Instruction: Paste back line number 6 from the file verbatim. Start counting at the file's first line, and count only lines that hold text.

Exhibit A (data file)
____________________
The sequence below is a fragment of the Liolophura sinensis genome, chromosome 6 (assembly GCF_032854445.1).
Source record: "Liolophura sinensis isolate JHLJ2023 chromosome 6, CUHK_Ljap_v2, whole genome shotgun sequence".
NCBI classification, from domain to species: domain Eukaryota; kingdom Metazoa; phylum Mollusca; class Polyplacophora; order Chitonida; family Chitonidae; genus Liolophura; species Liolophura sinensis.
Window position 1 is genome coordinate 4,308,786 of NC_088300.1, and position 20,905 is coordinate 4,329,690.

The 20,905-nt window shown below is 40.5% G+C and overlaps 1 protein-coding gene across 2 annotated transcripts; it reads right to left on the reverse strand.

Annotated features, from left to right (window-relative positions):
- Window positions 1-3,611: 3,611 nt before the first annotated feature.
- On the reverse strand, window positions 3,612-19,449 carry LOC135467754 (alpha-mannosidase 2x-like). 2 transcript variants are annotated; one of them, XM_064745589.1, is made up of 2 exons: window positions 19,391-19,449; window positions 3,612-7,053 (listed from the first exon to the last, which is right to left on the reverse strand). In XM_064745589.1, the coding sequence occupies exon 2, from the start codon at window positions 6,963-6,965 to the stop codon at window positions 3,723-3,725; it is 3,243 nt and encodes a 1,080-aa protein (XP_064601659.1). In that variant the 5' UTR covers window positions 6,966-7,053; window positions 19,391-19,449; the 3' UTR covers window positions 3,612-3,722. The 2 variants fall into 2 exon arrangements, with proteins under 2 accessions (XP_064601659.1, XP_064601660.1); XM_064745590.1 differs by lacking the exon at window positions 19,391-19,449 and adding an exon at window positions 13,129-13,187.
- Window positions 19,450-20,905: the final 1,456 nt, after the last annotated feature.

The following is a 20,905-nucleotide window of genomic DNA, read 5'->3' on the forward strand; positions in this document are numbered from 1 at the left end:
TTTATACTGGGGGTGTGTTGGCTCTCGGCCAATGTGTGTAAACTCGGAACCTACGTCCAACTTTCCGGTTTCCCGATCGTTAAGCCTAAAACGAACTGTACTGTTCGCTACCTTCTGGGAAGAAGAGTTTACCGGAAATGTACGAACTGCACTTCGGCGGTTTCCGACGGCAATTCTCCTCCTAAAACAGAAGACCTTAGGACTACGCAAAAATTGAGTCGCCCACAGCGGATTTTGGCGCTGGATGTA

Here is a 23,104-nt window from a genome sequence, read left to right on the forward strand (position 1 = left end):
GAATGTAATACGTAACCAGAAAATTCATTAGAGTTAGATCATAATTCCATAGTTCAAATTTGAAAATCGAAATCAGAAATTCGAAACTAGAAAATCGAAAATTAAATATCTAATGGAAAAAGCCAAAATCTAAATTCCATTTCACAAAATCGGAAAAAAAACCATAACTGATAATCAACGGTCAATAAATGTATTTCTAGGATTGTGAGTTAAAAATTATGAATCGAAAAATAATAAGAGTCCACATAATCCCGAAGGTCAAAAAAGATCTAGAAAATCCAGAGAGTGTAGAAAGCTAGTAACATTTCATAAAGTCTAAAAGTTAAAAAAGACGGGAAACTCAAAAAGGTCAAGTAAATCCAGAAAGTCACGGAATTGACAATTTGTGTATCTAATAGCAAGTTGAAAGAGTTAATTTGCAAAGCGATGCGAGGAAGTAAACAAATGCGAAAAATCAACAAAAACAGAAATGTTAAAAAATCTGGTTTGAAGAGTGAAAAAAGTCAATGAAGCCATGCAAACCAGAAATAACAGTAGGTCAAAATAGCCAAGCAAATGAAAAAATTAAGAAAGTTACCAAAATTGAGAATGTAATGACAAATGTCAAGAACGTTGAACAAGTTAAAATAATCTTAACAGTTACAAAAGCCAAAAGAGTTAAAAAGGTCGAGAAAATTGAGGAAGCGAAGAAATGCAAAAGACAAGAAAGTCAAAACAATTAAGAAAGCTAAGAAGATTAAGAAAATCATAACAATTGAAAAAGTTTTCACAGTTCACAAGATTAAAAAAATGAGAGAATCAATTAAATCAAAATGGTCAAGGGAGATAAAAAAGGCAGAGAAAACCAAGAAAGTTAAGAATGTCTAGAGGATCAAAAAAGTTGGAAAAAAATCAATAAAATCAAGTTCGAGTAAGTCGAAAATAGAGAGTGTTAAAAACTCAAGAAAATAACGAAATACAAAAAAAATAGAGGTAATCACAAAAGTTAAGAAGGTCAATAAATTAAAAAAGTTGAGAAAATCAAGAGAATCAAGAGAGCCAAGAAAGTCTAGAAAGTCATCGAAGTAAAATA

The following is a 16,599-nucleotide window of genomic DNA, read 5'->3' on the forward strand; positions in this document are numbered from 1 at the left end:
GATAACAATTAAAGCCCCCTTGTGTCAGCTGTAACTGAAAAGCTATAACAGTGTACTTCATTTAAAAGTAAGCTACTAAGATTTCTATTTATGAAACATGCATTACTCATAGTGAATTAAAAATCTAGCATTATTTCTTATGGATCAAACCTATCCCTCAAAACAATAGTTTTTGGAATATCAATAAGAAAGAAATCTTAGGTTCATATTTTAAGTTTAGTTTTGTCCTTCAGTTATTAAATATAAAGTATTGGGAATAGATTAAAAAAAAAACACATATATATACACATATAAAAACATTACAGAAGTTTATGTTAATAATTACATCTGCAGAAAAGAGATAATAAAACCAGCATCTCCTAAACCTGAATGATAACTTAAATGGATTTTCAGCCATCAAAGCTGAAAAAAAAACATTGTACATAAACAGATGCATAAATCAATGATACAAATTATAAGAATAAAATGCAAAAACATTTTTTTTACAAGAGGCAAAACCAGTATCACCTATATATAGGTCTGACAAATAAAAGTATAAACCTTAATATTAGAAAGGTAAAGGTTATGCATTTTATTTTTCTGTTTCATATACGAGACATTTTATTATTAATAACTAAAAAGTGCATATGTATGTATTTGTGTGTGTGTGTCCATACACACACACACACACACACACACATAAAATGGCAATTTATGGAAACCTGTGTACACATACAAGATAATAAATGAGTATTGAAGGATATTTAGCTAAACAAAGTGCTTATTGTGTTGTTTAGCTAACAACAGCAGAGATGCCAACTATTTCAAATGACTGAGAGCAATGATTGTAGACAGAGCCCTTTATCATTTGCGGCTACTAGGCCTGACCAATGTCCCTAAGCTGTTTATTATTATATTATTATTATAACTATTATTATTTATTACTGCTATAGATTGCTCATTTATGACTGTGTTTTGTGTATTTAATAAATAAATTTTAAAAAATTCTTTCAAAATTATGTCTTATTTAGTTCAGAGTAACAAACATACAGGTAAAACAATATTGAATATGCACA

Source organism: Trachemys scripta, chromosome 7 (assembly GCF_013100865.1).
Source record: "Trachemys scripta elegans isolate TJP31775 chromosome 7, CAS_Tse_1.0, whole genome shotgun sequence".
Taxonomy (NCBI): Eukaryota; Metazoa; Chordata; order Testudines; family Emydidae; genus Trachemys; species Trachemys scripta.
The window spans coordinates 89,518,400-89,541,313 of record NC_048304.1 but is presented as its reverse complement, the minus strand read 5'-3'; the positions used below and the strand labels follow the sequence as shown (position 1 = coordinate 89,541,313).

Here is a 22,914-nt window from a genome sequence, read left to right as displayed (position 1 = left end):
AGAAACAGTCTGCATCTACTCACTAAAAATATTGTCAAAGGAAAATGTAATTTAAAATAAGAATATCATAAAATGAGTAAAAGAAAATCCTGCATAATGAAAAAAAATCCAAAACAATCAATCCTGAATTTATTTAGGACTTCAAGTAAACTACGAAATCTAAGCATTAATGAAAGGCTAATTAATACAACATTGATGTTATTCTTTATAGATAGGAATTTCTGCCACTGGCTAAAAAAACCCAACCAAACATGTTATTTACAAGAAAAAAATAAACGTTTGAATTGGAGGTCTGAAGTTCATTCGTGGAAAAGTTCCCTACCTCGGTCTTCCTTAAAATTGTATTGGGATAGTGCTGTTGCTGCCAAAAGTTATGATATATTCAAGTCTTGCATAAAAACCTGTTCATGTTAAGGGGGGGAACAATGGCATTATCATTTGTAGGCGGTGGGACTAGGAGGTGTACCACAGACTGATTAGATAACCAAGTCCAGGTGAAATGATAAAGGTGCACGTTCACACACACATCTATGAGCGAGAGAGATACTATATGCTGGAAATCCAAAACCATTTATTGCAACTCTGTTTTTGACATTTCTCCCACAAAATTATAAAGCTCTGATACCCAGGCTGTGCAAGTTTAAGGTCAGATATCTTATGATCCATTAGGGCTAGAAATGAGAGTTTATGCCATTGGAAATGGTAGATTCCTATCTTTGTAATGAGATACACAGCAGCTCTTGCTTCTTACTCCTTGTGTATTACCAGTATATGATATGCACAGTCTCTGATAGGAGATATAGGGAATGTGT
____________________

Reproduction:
Annotated features, from left to right (window-relative positions):